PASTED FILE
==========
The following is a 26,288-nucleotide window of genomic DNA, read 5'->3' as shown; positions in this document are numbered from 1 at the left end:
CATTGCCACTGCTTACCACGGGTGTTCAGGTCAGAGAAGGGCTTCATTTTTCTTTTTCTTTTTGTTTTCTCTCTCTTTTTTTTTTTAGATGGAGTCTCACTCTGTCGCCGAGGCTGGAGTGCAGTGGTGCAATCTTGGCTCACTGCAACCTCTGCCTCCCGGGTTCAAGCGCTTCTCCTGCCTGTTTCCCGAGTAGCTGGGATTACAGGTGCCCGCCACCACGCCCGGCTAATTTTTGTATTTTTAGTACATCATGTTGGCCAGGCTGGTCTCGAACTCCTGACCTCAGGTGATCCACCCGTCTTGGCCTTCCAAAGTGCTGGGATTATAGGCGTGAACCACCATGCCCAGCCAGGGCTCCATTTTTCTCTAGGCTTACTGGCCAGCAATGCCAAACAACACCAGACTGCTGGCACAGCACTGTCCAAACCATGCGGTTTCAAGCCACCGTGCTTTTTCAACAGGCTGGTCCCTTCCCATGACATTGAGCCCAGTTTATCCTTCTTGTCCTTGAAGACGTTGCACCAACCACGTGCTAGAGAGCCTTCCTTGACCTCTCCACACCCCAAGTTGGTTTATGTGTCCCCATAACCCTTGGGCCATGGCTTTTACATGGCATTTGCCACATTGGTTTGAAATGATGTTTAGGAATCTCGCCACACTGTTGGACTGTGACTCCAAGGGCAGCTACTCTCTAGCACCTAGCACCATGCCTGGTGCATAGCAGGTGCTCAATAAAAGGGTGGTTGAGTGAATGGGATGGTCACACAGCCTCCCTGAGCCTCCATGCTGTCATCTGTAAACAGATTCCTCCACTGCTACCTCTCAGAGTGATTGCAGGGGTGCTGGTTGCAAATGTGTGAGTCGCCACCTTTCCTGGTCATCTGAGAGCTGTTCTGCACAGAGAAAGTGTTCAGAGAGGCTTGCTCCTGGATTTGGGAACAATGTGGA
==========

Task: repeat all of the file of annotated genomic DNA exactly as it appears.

The following is a 26,288-nucleotide window of genomic DNA, read 5'->3' as shown; positions in this document are numbered from 1 at the left end:
CATTGCCACTGCTTACCACGGGTGTTCAGGTCAGAGAAGGGCTTCATTTTTCTTTTTCTTTTTGTTTTCTCTCTCTTTTTTTTTTTAGATGGAGTCTCACTCTGTCGCCGAGGCTGGAGTGCAGTGGTGCAATCTTGGCTCACTGCAACCTCTGCCTCCCGGGTTCAAGCGCTTCTCCTGCCTGTTTCCCGAGTAGCTGGGATTACAGGTGCCCGCCACCACGCCCGGCTAATTTTTGTATTTTTAGTACATCATGTTGGCCAGGCTGGTCTCGAACTCCTGACCTCAGGTGATCCACCCGTCTTGGCCTTCCAAAGTGCTGGGATTATAGGCGTGAACCACCATGCCCAGCCAGGGCTCCATTTTTCTCTAGGCTTACTGGCCAGCAATGCCAAACAACACCAGACTGCTGGCACAGCACTGTCCAAACCATGCGGTTTCAAGCCACCGTGCTTTTTCAACAGGCTGGTCCCTTCCCATGACATTGAGCCCAGTTTATCCTTCTTGTCCTTGAAGACGTTGCACCAACCACGTGCTAGAGAGCCTTCCTTGACCTCTCCACACCCCAAGTTGGTTTATGTGTCCCCATAACCCTTGGGCCATGGCTTTTACATGGCATTTGCCACATTGGTTTGAAATGATGTTTAGGAATCTCGCCACACTGTTGGACTGTGACTCCAAGGGCAGCTACTCTCTAGCACCTAGCACCATGCCTGGTGCATAGCAGGTGCTCAATAAAAGGGTGGTTGAGTGAATGGGATGGTCACACAGCCTCCCTGAGCCTCCATGCTGTCATCTGTAAACAGATTCCTCCACTGCTACCTCTCAGAGTGATTGCAGGGGTGCTGGTTGCAAATGTGTGAGTCGCCACCTTTCCTGGTCATCTGAGAGCTGTTCTGCACAGAGAAAGTGTTCAGAGAGGCTTGCTCCTGGATTTGGGAACAATGTGGA